Save the configuration after you are finished editing it.
*** *** *** *** *** *** *** *** *** *** *** *** *** *** *** ***

Run the commands as follows:
> cd dotevo
> ruby script/generate model type_businesses
The last command will give you a model and also generated a migration that you can use to create your database-backed model.

The next step is to edit the migration so that it will create the type_businesses table structure. At this point, we can return to text editor to do our editing by opening the file db/migrate/20091002214424_create_type_businesses.rb

After making the changes it should be as follows:

class CreateTypeBusinesses < ActiveRecord::Migration
def self.up
create_table :type_businesses do |t|
t.column :type_description, :string, :limit => 45, :null => false
t.column :type_activity, :date, :null => false, :default =>

def self.down
drop_table :type_businesses

Now use rake to migrate for generating table in our dotevo_developments database and verify if the table is generated properly as follows:
> rake db:migrate

To get some instant front-end rough view, we'll use another Rails feature called scaffolding. In order to generate a scaffold, you simply need to specify the name of the model you want to scaffold for with the column names and their data types. In our case, the model is called type_businesses. Therefore, from inside RAILS_ROOT, we will run on the database as follows:

> ruby script/generate scaffold type_businesses type_description:string type_activity:date

What happen in the above statement is that; we have generated a CRUD interface for our database table we created earlier in model with the name "type_businesses" the PK is automatically generated with column name "id", for other columns we have instructed to be "type_description" of data type string, and "type_activity" with data type date. All these columns are explicitly defined in our model which; we edited earlier.

And here it is a quick and dirty RoR test application, you can repeat the above steps for all the tables of your application and generate a raw front-end page using scaffolding for each table CRUD unit.

Wednesday, October 7, 2009

SVN and Trac - Ubuntu 9.04 Server

Machine Info:
root@mydomain:/projects/trac# cat /etc/lsb-release

My server has following directories created on it.
root@mydomain:~# mkdir /projects
root@mydomain:~# mkdir /projects/svn
root@mydomain:~# mkdir /projects/trac
root@mydomain:~# mkdir /projects/files

Enable dav_fs as follows:
root@mydomain:~# a2enmod dav_fs

First we will tell Apache that any and all requests for the (virtual) folder projects should be handled by Trac.

root@mydomain:~# aptitude install subversion libapache2-svn
Reading package lists... Done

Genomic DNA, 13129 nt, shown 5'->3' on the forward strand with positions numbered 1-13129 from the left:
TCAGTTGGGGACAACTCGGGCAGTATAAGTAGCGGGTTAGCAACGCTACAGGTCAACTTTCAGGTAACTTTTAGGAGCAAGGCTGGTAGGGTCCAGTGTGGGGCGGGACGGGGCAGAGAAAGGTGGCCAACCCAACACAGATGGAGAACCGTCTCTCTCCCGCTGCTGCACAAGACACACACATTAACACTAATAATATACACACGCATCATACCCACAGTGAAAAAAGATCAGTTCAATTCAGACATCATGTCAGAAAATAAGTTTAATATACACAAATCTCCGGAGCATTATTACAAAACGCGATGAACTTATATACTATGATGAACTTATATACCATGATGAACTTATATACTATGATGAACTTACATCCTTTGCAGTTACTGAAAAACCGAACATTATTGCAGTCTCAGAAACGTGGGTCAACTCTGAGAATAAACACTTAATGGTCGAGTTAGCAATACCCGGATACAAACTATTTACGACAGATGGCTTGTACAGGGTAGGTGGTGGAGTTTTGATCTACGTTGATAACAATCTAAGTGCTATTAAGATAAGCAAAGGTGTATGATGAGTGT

Building dependency tree
Reading state information... Done
Reading extended state information
Initializing package states... Done

Installed TRAC as follows:
root@mydomain:/home/wiz# aptitude install libapache2-svn python-setuptools python-subversion
root@mydomain:/home/wiz# aptitude install python-mysqldb
root@mydomain:/projects/trac# wget
root@mydomain:/projects/trac# tar -xzf Trac-0.11.5.tar.gz
root@mydomain:/projects/trac# cd Trac-0.11.5
root@mydomain:/projects/trac/Trac-0.11.5# python install

Made changes in /etc/apache2/sites-available/default as follows:
# >>> Added for Mgmt of software with Trac/svn
# >>> 09/25/2009 ... @mj@d <<<
ScriptAlias /projects /usr/share/trac/cgi-bin/trac.cgi
SetEnv TRAC_ENV_PARENT_DIR "/projects/trac"
AuthType Basic
AuthName "Trac Environment"
AuthUserFile /projects/projects.passwd
Require valid-user
DAV svn
SVNParentPath /projects/svn
AuthType Basic
AuthName "Subversion Repositories"
AuthUserFile /projects/projects.passwd
Require valid-user
Alias /files "/projects/files"
AuthType Basic
AuthName "Files"
AuthUserFile /projects/projects.passwd
Require valid-user
Require valid-user

Installed Berkeley DB as follows:
root@mydomain:/projects/bdb/db-4.8.24# cd build_unix/
root@mydomain:/projects/bdb/db-4.8.24/build_unix# ../dist/configure --bindir=/usr/local/bin
root@mydomain:/projects/bdb/db-4.8.24/build_unix# make prefix=/usr/contrib/bdb install

./libtool --mode=execute true db_verify

Created Project as follows:
root@mydomain:/projects# svnadmin create svn/sandbox --fs-type=fsfs
root@mydomain:/projects# mkdir -p files/sandbox/public files/sandbox/private files/sandbox/images

Creating Trac Environment:
root@mydomain:/projects# trac-admin trac/sandbox initenv

DeprecationWarning: the sets module is deprecated from sets import ImmutableSet

Creating a new Trac environment at /projects/trac/sandbox Trac will first ask a few questions about your environment in order to initialize and prepare the project database.

Please enter the name of your project. This name will be used in page titles and descriptions.

Project Name [My Project]> sandbox

Please specify the connection string for the database to use.

By default, a local SQLite database is created in the environment directory. It is also possible to use an already existing

PostgreSQL database (check the Trac documentation for the exact connection string syntax).

Database connection string [sqlite:db/trac.db]>

Please specify the type of version control system, By default, it will be svn.

If you don't want to use Trac with version control integration, choose the default here and don't specify a repository directory in the next question.

Repository type [svn]>

Please specify the absolute path to the version control repository, or leave it blank to use Trac without a repository. You can also set the repository location later.

Path to repository [/path/to/repos]> /projects/svn/sandbox


Giving error while I started project/sandbox as follows:

# tracd --port 8000 /projects/trac/sandbox
Server starting in PID 24970.
Serving on view at

Following commands is used to start server…
root@mydomain:/projects# tracd -p 8000 -b /projects/trac/sandbox

Server starting in PID 27409.
Serving on

Pointed browser to
It shows the page successfully:

At the moment our server is configured to allow access to certain actions—like writing to our subversion repository—only to authenticated users. Now we need to actually allow our users to perform these actions by storing their authentication details. These are stored in a text file that Apache understands— the projects.passwd file referred to in the earlier excerpts.

Managing Users
Creating this file is quite simple using the htpasswd tool provided by Apache, which should be accessible simply by its name on Linux. We need to explicitly tell it to create a new file the first time, and which file to use for subsequent user additions.

Initially dav_svn was setup as follows: